I certainly wouldn't blame commercials or fast foods eateries.
    Turn the TV off; don't drive them to McDonalds; serve them wholesome foods. - 2/17/2010   12:38:15 PM
  • 98
    I think commercials definitely have an effect on everyone, kids included. However, I think TV time has a more direct correlation with child obesity than the commercials would because it doesn't matter what is on those commercials, kids are going to eat healthy if their parents only allow healthy foods in the home. - 2/17/2010   12:14:40 AM
  • 97
    I think the commercials affect us all, even when we know better. I've found myself getting hungry when I see tempting foods presented as a part of a commercial campaign by a noted weight loss company that is pretending to offer help you combat hunger, while tempting you to be hungry at the same time.

    I love my DVR. I've gotten sick of all those commercials trying to manipulate me. Best to avoid them or just turn off the TV. - 2/16/2010   1:45:10 PM
  • 96
    I think tv commercials really do effect my kids. They wouldn't know that certain junk foods exsisted if it wasn't for commercials, so of course they wouldn't ask for them if they hadn't. I try to talk to them about advertising, and about how the particular food isn't good for them. - 2/15/2010   11:19:58 PM
  • 95
    I'm glad to see more complete research going into things like this. So many problems (health related and most other problems in the world) are blamed on one thing when there are ALWAYS more factors involved than we think. While I think parents these days don't take the reigns as much as they should and did when I was younger, for the most part I think parents make the majority of choices about what their kids eat. So it seems like commercials that the parents watch would have a greater impact than the commercials kids watch. - 2/15/2010   12:06:29 PM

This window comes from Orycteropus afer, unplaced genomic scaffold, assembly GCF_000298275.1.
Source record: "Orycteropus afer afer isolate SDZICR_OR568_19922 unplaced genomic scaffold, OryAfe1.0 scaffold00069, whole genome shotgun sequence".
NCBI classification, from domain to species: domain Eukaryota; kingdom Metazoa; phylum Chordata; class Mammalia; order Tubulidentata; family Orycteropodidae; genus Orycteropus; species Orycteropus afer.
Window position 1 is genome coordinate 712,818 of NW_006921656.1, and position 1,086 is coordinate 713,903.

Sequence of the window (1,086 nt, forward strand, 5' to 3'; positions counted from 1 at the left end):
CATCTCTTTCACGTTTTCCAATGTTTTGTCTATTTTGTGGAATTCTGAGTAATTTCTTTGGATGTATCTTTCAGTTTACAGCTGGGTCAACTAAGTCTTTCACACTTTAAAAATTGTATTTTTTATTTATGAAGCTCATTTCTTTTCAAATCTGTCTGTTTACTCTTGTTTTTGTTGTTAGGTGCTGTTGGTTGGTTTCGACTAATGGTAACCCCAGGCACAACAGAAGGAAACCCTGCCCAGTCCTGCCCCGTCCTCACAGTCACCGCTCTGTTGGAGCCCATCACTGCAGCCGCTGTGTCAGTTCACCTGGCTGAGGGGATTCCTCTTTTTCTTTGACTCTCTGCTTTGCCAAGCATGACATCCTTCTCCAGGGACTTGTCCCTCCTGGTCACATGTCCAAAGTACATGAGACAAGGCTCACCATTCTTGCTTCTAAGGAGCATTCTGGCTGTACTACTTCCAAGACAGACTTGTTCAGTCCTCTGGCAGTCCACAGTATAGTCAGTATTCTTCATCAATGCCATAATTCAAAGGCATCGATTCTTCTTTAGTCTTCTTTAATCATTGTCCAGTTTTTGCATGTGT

• MICHAELA2780
    94
    Obviously, commercials aren't the sole reason for childhood obesity, but I can definitely see how they play a role. When my 4yo watches Nick Jr (used to be Noggin) which has NO commercials, he asks for a lot less. When he watches Nick (which has a TON of commercials), all he wants to talk about are the things he wants. Some of what he wants are toys but some of it is food, too. - 2/15/2010   11:33:37 AM
  • 93
    The tv and commercials don't help but not getting the children to do some sort of physical activity outdoors is more to blame. - 2/15/2010   9:13:14 AM
  • 92
    We have to take responsibility and not blame other sources. - 2/15/2010   2:55:01 AM
  • 91
    Despite this, we can NOT blame television for obesity - childhood or otherwise. This is just another result of people who CHOOSE to not be responsible for themselves, people who choose to NOT take responsibility for their own action or inaction. Enough of the blame game. Can tv shows influence people - yes it can. However, it is up to us as adults to control what we watch and what we eat. It is up to parents to guide their children. I watched a ton of tv as a child but was not fat. I don't blame the food industry either - no one is forcing us to eat certain foods. WE CHOOSE to eat them, or NOT eat them. - 2/14/2010   6:23:16 PM
  • 90
    I believe we are ALL victims of the American "FOOD" industry run amok!!! And the industries have been victimizing all of us, starting at very young ages, since they gained access via TV commercials back in the '40s and '50s. We've all been sold a bill of "goods" that isn't good at all. Our "food" is full of fat and sugar and salt, and the obesity epidemic AT ALL AGES is the result. They're killing us with their ads, starting in childhood. It's a shameful disgrace!!! - 2/14/2010   5:09:53 PM
  • NPAUL929
    89
    "Childhood Obesity: Is total TV watching time the problem, or is it the commercials? "

    So, now, the blame is on watching TV or commercials? Much of the obesity problem is caused by the foods that are eaten. I believe poor nutrition is the problem. We have the food industry altering the food we eat it is getting more and more difficult to find food, "real food", on the grocery store shelves. If children are obese, then the problem is most likely the parents because they are the ones responsible for the children's food and exercise.
    Just my opinion.
    - 2/14/2010   9:30:21 AM
  • 88